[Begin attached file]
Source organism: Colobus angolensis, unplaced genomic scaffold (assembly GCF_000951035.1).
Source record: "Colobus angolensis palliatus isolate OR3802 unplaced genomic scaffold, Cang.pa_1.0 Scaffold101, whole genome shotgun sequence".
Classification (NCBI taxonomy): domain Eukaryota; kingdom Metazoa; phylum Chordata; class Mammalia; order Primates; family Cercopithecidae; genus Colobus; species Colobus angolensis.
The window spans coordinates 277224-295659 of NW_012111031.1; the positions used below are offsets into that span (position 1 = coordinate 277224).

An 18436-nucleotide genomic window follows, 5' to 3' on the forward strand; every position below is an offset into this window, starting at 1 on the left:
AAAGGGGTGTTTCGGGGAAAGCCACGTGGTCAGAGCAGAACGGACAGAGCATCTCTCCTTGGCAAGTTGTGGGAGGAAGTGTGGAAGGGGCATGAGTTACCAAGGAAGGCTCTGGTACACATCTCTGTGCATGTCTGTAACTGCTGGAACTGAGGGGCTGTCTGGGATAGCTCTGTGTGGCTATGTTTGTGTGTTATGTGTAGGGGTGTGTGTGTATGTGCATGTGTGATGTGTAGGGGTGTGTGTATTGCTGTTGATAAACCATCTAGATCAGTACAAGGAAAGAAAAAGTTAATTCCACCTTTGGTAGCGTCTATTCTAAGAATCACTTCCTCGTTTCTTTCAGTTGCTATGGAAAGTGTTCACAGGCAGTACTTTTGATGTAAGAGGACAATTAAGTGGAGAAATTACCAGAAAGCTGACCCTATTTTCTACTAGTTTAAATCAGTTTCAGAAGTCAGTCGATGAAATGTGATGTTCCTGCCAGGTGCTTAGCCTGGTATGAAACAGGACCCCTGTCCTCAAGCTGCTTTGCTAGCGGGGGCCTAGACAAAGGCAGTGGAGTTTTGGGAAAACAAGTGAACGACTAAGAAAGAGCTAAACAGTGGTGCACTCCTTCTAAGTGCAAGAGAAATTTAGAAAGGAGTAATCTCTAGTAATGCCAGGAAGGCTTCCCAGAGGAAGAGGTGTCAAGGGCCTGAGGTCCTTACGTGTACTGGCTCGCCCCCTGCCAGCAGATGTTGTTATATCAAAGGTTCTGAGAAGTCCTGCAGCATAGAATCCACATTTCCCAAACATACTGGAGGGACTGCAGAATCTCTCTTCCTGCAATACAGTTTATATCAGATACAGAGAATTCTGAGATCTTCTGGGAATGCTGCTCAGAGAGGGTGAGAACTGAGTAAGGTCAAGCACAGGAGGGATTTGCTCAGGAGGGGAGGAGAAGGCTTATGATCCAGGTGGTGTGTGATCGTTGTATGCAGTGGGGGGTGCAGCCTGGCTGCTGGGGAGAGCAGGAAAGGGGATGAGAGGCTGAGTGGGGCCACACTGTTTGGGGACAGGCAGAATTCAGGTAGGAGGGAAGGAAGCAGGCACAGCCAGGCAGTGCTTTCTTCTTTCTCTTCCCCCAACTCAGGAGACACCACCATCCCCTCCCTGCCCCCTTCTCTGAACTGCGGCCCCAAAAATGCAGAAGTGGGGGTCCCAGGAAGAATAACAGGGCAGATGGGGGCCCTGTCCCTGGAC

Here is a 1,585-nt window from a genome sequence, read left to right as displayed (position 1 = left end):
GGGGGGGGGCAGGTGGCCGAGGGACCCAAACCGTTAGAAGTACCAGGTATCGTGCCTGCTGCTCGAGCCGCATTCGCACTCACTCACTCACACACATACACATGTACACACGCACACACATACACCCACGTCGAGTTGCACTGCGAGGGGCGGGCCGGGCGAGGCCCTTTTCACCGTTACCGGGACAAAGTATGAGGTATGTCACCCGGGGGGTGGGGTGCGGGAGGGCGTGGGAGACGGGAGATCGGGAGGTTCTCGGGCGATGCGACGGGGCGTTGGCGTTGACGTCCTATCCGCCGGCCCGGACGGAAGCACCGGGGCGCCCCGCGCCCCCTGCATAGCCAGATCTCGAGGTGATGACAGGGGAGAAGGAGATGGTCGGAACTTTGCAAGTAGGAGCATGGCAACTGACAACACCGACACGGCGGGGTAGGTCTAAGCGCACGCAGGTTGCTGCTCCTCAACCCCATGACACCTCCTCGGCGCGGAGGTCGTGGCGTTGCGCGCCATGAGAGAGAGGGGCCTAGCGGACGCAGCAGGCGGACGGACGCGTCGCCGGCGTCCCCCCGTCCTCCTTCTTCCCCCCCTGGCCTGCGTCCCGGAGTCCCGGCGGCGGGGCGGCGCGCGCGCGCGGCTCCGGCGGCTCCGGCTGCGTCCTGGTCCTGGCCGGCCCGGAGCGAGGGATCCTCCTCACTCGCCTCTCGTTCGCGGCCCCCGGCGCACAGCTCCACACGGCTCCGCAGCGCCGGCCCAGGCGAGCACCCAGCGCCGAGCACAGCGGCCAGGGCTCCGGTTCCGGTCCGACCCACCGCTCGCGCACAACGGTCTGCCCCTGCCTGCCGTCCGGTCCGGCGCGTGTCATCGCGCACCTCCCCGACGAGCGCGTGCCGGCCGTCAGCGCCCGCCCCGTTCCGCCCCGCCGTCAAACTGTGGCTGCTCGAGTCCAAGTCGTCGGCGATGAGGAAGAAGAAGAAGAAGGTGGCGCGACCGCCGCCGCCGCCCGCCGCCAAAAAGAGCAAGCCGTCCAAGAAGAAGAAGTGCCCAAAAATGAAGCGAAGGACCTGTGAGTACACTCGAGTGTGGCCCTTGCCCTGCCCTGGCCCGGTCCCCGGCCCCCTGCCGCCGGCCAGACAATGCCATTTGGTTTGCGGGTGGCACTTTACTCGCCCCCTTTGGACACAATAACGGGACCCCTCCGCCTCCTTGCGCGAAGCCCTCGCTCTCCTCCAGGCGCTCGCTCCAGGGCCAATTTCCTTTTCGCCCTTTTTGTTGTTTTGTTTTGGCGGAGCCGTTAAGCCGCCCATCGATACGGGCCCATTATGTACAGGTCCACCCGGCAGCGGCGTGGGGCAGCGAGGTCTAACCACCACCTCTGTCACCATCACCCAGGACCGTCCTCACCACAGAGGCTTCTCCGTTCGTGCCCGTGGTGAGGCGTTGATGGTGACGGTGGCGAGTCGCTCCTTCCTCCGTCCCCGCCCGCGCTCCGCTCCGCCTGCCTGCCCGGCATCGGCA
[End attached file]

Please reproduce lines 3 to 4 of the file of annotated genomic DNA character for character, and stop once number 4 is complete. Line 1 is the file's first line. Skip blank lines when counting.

Classification (NCBI taxonomy): domain Eukaryota; kingdom Metazoa; phylum Chordata; class Mammalia; order Primates; family Cercopithecidae; genus Colobus; species Colobus angolensis.
The window spans coordinates 277224-295659 of NW_012111031.1; the positions used below are offsets into that span (position 1 = coordinate 277224).